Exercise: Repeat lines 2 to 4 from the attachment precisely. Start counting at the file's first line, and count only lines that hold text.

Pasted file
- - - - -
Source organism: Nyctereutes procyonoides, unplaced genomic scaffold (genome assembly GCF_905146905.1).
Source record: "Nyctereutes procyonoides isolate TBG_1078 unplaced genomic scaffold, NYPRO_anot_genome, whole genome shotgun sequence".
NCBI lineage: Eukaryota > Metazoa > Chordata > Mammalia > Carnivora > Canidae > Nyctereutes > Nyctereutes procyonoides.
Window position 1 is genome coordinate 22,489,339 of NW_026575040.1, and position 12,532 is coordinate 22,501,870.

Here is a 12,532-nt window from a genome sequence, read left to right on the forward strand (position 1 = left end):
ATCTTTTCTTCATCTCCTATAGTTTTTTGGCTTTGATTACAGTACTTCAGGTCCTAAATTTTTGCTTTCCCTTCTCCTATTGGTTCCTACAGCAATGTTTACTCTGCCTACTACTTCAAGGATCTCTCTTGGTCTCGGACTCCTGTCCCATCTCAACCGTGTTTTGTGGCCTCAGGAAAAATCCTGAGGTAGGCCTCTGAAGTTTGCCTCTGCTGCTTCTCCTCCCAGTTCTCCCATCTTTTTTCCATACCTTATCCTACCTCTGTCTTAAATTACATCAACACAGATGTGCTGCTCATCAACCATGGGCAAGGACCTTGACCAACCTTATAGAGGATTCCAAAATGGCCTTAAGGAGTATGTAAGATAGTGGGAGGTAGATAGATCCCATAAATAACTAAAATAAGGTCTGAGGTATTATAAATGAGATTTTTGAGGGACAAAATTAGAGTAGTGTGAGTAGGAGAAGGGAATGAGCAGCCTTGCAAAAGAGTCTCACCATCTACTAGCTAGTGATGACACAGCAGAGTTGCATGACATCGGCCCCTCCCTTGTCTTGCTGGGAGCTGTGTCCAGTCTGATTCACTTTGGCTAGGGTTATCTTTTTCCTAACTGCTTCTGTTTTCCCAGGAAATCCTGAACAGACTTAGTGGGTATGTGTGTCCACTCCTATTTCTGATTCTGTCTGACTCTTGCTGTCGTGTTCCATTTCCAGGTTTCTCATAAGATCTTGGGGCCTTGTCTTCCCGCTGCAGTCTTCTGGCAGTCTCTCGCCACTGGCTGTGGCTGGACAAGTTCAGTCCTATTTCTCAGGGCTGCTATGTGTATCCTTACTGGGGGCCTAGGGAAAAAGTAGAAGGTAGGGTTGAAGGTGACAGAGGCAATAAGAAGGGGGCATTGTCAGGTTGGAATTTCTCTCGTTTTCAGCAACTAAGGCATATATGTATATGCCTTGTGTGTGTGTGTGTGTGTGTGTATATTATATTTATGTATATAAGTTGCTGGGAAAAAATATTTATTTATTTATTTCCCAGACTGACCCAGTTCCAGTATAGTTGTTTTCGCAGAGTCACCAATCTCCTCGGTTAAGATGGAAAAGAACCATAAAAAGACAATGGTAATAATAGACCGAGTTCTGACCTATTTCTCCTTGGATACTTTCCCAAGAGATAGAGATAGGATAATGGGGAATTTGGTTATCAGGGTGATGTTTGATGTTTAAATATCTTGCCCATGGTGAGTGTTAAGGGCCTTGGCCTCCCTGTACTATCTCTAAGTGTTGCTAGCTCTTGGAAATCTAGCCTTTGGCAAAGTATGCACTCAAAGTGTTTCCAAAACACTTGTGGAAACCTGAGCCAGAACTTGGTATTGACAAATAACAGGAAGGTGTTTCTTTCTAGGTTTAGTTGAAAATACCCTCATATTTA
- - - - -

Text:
Source record: "Nyctereutes procyonoides isolate TBG_1078 unplaced genomic scaffold, NYPRO_anot_genome, whole genome shotgun sequence".
NCBI lineage: Eukaryota > Metazoa > Chordata > Mammalia > Carnivora > Canidae > Nyctereutes > Nyctereutes procyonoides.
Window position 1 is genome coordinate 22,489,339 of NW_026575040.1, and position 12,532 is coordinate 22,501,870.